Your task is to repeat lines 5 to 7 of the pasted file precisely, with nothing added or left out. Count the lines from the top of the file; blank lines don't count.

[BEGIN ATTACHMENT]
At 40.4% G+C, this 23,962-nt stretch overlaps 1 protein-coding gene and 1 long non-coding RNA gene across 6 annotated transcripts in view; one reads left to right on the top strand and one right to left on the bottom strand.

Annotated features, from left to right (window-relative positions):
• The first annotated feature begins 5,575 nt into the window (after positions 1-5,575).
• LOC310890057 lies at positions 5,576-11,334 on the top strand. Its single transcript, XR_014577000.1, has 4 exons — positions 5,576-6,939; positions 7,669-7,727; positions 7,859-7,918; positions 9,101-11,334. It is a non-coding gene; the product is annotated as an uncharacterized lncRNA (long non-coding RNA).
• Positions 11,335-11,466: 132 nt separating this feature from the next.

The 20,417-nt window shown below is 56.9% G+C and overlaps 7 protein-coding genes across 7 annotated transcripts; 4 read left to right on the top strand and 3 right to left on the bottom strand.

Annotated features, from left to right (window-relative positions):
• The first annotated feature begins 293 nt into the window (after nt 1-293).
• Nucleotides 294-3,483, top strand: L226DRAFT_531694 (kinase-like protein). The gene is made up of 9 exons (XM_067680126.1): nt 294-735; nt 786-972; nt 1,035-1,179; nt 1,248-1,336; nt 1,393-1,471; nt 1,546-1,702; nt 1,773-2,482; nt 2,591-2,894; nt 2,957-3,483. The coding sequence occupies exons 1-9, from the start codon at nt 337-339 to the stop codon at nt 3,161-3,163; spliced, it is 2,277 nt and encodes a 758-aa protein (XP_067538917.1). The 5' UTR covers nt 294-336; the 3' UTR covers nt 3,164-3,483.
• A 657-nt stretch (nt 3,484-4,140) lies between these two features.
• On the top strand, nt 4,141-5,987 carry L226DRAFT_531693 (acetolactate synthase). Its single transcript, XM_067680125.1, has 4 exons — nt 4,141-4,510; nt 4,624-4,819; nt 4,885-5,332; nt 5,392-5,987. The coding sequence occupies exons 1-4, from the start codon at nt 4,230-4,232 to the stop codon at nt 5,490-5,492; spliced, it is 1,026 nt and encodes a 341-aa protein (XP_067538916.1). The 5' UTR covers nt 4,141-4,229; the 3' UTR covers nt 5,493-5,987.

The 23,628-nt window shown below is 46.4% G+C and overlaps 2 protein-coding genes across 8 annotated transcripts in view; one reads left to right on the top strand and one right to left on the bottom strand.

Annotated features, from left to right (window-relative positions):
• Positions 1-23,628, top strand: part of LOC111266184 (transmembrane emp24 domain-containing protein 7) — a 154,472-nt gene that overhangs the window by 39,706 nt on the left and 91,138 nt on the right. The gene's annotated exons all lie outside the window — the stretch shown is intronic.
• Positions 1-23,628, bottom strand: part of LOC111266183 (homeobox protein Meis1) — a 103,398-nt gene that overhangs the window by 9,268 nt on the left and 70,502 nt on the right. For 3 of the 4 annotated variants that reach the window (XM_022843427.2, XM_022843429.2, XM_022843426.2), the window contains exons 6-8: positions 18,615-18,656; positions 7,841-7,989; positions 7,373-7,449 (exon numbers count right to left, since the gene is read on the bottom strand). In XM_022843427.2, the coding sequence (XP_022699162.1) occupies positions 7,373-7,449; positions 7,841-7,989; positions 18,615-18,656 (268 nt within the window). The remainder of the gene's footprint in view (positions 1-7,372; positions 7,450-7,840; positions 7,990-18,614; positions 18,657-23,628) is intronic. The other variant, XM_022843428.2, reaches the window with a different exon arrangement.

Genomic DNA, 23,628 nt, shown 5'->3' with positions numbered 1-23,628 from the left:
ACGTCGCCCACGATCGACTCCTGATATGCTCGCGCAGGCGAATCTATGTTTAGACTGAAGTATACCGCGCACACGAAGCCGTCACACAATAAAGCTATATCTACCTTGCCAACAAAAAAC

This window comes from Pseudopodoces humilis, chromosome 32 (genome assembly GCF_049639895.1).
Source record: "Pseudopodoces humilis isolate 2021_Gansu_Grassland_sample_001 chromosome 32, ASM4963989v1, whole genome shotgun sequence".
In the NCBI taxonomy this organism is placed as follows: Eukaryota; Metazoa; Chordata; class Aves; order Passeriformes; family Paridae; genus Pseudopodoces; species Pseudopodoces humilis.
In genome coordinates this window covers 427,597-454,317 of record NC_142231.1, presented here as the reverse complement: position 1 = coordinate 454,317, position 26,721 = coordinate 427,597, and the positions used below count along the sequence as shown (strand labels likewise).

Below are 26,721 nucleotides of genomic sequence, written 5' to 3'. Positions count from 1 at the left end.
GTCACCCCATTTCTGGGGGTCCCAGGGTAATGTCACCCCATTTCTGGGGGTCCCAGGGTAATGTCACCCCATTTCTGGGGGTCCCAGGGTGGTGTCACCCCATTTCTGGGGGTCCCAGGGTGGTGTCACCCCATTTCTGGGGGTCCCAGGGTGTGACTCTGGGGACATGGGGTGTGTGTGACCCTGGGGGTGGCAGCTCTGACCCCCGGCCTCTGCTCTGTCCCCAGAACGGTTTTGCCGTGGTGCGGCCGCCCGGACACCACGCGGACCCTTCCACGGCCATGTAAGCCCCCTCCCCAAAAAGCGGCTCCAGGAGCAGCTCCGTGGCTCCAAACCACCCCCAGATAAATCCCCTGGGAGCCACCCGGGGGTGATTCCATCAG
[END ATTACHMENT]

• Positions 11,335-11,466: 132 nt separating this feature from the next.

The 20,417-nt window shown below is 56.9% G+C and overlaps 7 protein-coding genes across 7 annotated transcripts; 4 read left to right on the top strand and 3 right to left on the bottom strand.

Annotated features, from left to right (window-relative positions):